BAR HARBOR — The Jackson Laboratory has received millions of dollars in grants for its research projects across a range of fields: Alzheimer’s, cancer, rare diseases, cardiovascular diseases and — COVID-19. The research institute pivoted last year to help with the COVID-19 effort, including processing tests for 60,000 Mainers at its Farmington, Conn., campus. It also offered cryopreservation services for mouse models to universities, freezing mouse sperm and eggs in tanks of liquid nitrogen.
But the 70-plus researchers and faculty housed in facilities in Bar Harbor, Farmington, Conn., Sacramento, Calif., and Ellsworth still carried on their work, said Ken Fasman, Ph.D., senior vice president for research. “The things we are trying to study at the labs, these haven’t gone away, and we need this work to continue.”
At the same time, Jackson Lab began working on understanding COVID-19, too.
“I think one of the most important things we’ve able to do for COVID research, we developed a number of mouse models of the disease,” Fasman said.
The mouse models focus on the “long-haulers,” those who survive the infection but have neurological and other residual effects that last for months.
“There’s a very poor understanding of that aspect of the disease,” Fasman said. “The mouse models will help us understand [its] complexities.”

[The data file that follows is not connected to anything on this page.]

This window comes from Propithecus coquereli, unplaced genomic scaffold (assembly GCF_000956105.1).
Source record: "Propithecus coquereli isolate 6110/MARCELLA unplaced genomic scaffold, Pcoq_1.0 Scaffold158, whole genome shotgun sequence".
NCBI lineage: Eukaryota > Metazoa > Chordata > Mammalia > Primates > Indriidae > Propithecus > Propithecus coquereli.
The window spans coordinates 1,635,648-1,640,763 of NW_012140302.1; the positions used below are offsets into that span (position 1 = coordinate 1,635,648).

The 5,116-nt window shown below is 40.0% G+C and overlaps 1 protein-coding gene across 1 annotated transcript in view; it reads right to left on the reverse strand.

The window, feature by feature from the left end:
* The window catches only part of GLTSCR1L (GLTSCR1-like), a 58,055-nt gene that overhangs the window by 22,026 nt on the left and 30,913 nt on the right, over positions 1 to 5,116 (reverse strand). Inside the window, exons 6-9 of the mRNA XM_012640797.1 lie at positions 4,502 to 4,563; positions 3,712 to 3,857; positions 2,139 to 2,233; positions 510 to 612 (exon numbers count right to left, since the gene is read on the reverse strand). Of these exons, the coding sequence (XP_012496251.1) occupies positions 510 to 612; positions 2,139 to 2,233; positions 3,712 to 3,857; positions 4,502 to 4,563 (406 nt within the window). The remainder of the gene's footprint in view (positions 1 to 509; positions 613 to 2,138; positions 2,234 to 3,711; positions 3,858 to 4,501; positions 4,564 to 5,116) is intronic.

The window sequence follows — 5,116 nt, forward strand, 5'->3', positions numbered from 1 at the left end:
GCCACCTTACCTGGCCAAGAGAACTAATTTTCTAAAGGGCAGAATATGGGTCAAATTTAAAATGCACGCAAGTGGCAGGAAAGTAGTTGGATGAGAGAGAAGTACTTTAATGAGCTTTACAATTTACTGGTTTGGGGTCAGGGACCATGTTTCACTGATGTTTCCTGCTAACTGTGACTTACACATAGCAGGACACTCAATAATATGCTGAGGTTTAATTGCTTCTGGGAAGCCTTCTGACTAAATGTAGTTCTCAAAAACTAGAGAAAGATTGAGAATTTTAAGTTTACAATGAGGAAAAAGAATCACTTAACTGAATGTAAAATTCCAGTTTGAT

Grants the lab has received reflect its work on COVID-19. Professor Karolina Palucka received $1.1 million from the National Institute of Allergy and Infectious Diseases to focus on understanding the specific mechanisms of coronavirus infection, in order to provide a solid foundation for therapy and vaccine development and refinement. In addition, Scientific Director and Professor Nadia Rosenthal received two “gifts” to develop mouse strains that reflect human genetic diversity for research into coronavirus infection.
Like many organizations, Jackson Lab had supply-chain issues at times during the pandemic.
“In that first couple of months in 2020, things were a little rocky,” Fasman said. “As soon as we saw the pandemic begin to emerge, we reached out to all our regular and supplemental suppliers, especially with respect to PPE (personal protective equipment) — that was the first thing.”
Fears over grant funding being delayed or vanishing during the pandemic quickly eased.
“We were very concerned last March but ironically, it’s actually the reverse,” Fasman noted.
Grants received last year include $11.8 million on research into Alzheimer’s and aging, $5.6 million for cancer, $10.6 million over five years for rare disease research and $9.5 million for cardiovascular disease research. Professor Bob Burgess also received the Javits Neuroscience Investigator Award from the National Institute of Neurological Disorders and Stroke, a seven-year, $2.8 million grant.
Fasman said more COVID-19 research may be on the way, as the lab is proposing a large study to track patients to understand how COVID-19 vaccines will be more or less effective depending on the age of a patient and his or her pre-existing conditions. This will help develop a new strain, if necessary, he added.
“I think we’re very proud of the fact that we were able to use the labs’ existing strengths in, for example, immunological diseases, and use that very quickly to be able to help COVID-19 research,” Fasman said.